Dr. Pratt: One of my main goals for the MAC is, of course, to encourage participation in ASN by our minority members. However, my other major goal is to urge all ASN members to focus on minority health issues and health disparities in minority communities to help investigators conduct better research in diverse populations. With these goals in mind, I hope that all ASN members, not just minority members, will attend MAC-sponsored activities. I especially want to encourage young scientists to focus on how the three major nutrition-related health issues in America- cardiovascular disease, cancer, and stroke-affect minority communities. While these health issues have been found to disproportionately affect minority populations, there has not been sufficient implementation research and interventions in those populations.
Interviewer: Could you tell us a bit about your current research interests?
Dr. Pratt: Regarding my own research, my focus is on nutrition, physical activity, and obesity. In my role as program director at the NHLBI Prevention and Population Sciences Program, I oversee a multisite study on the prevention and treatment of childhood obesity. The ultimate goal of this investigation is to improve outcomes in childhood obesity interventions because the results of many existing interventions for childhood obesity have been largely disappointing. We are trying to change that by involving all aspects of where children live, learn, and play in our studies. To do so, we are following different interventions at the school level, at the primary care level, at the home level, and at the community level over the course of three years. In this role, I also interact with a number of extramural scientists involved in cardiovascular risk reduction in both adults and children.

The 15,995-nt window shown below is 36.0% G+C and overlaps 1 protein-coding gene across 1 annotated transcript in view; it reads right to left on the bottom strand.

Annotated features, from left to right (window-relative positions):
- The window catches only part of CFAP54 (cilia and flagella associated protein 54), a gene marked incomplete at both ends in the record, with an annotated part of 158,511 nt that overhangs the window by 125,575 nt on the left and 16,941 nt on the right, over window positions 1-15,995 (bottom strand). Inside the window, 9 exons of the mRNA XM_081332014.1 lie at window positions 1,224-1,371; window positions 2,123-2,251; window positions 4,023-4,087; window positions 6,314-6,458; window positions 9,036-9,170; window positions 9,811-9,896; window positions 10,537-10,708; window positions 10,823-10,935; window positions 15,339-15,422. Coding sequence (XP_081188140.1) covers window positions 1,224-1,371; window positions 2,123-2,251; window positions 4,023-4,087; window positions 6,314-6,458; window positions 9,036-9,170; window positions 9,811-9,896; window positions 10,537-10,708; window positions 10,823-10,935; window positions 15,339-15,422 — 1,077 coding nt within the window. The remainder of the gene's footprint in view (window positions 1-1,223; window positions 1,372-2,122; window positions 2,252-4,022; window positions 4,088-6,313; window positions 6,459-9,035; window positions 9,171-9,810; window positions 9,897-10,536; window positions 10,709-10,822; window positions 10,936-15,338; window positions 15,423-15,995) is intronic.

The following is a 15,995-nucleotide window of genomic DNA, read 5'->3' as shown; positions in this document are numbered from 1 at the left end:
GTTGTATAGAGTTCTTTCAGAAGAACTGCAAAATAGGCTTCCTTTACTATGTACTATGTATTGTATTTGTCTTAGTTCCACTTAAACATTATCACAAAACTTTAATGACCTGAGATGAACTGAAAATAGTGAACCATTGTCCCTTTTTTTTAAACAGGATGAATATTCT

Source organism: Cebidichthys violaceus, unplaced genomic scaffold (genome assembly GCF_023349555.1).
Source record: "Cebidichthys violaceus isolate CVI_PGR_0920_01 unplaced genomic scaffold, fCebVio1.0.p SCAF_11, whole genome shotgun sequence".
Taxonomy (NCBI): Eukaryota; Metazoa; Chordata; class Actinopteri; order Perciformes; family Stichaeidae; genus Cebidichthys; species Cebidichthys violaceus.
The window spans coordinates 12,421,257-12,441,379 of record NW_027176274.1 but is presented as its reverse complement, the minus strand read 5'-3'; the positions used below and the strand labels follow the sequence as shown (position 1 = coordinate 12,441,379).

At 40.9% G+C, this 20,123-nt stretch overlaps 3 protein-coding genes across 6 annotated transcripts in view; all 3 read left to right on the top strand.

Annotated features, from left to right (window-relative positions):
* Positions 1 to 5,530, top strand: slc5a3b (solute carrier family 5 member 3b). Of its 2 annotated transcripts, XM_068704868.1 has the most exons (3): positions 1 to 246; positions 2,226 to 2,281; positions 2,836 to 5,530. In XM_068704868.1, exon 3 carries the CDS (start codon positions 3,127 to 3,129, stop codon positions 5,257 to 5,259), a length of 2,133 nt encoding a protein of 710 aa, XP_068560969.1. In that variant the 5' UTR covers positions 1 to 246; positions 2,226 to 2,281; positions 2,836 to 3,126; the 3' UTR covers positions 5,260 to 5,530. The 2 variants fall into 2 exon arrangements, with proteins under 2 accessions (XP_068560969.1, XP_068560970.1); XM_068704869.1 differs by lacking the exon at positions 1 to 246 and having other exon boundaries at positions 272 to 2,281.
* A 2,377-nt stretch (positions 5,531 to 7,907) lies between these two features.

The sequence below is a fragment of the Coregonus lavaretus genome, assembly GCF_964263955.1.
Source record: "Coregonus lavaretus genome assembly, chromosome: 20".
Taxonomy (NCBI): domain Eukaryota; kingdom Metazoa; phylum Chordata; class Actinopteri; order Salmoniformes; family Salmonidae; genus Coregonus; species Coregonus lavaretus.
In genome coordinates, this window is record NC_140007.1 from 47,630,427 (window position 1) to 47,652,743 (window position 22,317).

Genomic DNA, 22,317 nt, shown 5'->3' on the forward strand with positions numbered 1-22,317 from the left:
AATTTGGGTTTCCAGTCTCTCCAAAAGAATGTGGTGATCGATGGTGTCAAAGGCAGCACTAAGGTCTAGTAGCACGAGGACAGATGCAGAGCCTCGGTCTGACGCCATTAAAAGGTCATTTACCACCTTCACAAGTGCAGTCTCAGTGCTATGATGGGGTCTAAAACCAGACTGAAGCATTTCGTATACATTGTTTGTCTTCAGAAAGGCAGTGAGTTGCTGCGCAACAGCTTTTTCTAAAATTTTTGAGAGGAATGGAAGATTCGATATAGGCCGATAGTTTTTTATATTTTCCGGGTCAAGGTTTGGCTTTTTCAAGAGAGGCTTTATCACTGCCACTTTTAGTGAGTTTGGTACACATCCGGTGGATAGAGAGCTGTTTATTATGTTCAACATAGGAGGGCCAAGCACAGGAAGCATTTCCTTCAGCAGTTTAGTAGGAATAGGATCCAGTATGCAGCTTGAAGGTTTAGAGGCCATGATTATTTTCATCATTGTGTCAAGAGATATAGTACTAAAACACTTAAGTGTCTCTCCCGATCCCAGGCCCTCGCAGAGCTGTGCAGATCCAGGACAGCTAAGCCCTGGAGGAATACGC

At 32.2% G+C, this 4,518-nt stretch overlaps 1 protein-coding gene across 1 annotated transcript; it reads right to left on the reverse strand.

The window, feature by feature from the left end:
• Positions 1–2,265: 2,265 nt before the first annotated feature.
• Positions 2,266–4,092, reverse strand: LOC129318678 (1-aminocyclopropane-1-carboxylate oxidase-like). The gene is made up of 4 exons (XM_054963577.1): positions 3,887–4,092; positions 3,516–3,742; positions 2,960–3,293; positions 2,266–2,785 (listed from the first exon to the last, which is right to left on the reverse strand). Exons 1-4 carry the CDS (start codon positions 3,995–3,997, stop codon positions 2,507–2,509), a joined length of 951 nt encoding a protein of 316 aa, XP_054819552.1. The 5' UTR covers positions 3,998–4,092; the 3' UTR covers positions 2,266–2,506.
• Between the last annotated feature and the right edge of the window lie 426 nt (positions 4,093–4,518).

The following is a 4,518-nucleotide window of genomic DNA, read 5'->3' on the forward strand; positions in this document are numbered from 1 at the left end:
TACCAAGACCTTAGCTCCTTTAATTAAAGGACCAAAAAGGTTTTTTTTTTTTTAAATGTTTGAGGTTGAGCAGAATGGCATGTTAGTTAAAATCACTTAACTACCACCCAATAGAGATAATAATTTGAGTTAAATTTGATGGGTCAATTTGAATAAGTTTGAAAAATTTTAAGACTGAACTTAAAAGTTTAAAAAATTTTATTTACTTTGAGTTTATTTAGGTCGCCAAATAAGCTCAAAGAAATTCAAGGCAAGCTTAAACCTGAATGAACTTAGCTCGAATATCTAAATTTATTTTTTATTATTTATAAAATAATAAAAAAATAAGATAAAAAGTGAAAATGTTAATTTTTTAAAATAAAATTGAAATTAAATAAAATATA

Interviewer: How did you first get interested in nutrition, and what made you decide to pursue a career in the field?
Dr. Pratt: I received my undergraduate degree in Nutrition and Food Science at the University of Ghana. This interest stemmed from my work with a faculty member there who had received a World Health Organization (WHO) grant to conduct epidemiologic research in villages across West Africa. I then did my graduate work and received my PhD in Nutrition Science from the University of Minnesota.
Interviewer: How did you first get involved in ASN and what have you found most helpful about ASN?
Dr. Pratt: I joined ASN after I received my doctoral degree, but even before that my advisor, Dr. Patricia Swan, encouraged me to participate in ASN activities. My first experience with ASN was as a presenter in a poster session at Experimental Biology during my doctoral studies. Over the years, what I have come to appreciate most about ASN is the quality of the research presented at the meetings and in the journals. ASN provides the opportunity to network with like-minded people in the field. I've found that the Research Interest Sections (RIS) help with those networking goals. I'm also a member of the Medical Nutrition Council, which leads ASN efforts to translate cutting-edge research advances into practical clinical, educational, and community interventions.